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August 18, 2020 2 min read

With life returning back to normal it is important to boost our immunity to protect both ourselves and those around us.

One of the easiest and cheapest ways to do so is by looking after your vitamin D levels. Studies have found that vitamin D plays a key role in boosting the immune system as it is part of the process that 'primes' T cells to help fight infections.

It is important to know your serum vitamin D levels so you know if you are deficient or not. Research has shown that those with a vitamin D level of between 20 ng/mL (50 nmol/L) and 30 ng/mL (75 nmol/L) had a higher risk of becoming ill from viruses, colds and infections than those with a level above 30 ng/mL. You can use a health tracking service like https://thriva.co/, to understand what is really going on inside of your body and ensure that your vitamin D levels are healthy.

It has also become apparent that 40% of us are deficient in vitamin D (a level below 12 ng/mL), which could be linked to our fear of skin cancer. Whenever we are exposed to the sun we tend to slather ourselves in SPF in order to protect ourselves, but although SPF is really important and does protect us from skin cancer and other forms of damage, it can also cut vitamin D production by 95-98%.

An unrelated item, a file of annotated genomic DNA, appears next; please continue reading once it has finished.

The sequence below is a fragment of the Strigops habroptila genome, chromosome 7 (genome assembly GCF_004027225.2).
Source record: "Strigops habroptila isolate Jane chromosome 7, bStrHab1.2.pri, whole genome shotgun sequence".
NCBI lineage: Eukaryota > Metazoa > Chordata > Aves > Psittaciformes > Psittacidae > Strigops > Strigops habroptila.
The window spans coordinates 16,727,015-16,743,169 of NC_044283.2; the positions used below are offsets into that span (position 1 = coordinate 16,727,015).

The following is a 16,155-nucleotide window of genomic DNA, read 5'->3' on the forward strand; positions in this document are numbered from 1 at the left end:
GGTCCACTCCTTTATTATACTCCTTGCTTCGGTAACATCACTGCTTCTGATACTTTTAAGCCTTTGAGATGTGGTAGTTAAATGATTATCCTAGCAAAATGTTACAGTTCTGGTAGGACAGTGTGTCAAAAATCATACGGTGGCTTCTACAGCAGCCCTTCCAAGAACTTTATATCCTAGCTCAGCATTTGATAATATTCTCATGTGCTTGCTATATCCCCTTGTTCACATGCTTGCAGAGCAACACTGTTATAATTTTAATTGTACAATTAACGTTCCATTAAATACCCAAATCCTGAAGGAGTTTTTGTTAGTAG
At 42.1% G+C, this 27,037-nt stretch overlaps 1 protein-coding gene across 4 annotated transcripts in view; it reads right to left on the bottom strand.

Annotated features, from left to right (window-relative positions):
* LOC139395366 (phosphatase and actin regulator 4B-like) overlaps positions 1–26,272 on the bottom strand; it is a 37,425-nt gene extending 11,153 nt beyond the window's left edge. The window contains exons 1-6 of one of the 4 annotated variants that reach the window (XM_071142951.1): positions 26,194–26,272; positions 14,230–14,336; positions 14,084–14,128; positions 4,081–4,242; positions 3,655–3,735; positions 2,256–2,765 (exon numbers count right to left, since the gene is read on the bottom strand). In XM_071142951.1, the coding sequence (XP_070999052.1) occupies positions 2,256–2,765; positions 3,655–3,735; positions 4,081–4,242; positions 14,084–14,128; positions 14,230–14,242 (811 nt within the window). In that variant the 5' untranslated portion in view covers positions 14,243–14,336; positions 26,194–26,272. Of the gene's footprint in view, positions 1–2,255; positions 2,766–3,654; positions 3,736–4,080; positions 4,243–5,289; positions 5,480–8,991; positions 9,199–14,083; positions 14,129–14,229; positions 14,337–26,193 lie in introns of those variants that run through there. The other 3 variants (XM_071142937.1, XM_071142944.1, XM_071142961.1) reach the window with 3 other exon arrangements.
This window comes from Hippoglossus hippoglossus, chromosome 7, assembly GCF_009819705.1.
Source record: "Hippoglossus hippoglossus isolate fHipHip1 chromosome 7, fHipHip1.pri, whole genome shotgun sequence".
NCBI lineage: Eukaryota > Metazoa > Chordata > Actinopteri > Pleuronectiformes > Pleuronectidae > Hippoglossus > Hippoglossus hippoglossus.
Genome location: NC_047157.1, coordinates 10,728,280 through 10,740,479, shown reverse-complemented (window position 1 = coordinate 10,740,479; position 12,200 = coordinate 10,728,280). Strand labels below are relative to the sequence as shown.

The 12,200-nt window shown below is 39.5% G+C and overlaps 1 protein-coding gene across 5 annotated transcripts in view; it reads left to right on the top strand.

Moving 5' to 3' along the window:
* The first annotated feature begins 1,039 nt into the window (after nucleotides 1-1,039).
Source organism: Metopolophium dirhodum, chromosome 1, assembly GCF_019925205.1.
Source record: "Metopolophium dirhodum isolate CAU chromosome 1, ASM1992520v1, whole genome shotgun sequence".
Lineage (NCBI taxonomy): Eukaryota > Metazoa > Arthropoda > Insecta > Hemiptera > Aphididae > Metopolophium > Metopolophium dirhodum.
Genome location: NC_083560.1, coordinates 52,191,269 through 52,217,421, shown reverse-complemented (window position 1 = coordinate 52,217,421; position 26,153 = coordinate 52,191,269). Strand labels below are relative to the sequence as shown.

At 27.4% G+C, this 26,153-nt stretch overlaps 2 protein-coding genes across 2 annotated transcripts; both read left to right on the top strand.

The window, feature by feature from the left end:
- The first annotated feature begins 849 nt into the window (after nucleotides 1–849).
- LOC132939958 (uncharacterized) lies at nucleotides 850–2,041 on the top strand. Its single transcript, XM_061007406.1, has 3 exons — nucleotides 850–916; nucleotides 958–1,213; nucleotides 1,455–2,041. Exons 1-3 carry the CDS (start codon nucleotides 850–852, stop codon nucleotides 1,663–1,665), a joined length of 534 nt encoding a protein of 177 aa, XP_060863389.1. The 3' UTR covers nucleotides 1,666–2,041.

Some dermatologists believe that, as long as you don’t have complications with usual sun exposure, you can sunbathe without sunscreen up to 20 minutes each day. If you have fair skin or you burn easily, it may be best to stick to 5 to 10 minutes. It seems the safestto get exposure in the morning or late afternoon when the sun isn't as strong. And as we get older we need more and more sun exposure because our conversion rates slow. So a 20 year old might only need 10 minutes a day but a 60-80 year old might need up to an hour.

how to boost your immune system

Making sure you are getting enough sunlight is also really important as sunlight also triggers the release of a number of other important compounds in the body, such as nitric oxide, serotonin and endorphins.

In the UK we don't make any vitamin D between October and March as the sun doesn't get high enough in the sky, so it is a good idea to look at some other ways we can get it! Mushrooms are the only completely plant-based source of vitamin D so are great to include in your diet, or some fortified foods such as tofu and soy or almond milk contain added vitamin D. If you choose to add a supplement, look for a D3 supplement which is easy for the body to absorb.

If you want to keep an eye on your vitamin D levels and help to boost your immune system then you can download an app called 'D Minder', which tracks vitamin D exposure. It knows your location so it can figure out approximate UV values and you tell it how much bare skin is exposed. It then times your sun exposure and calculates how much vitamin D you are making which is really useful! 


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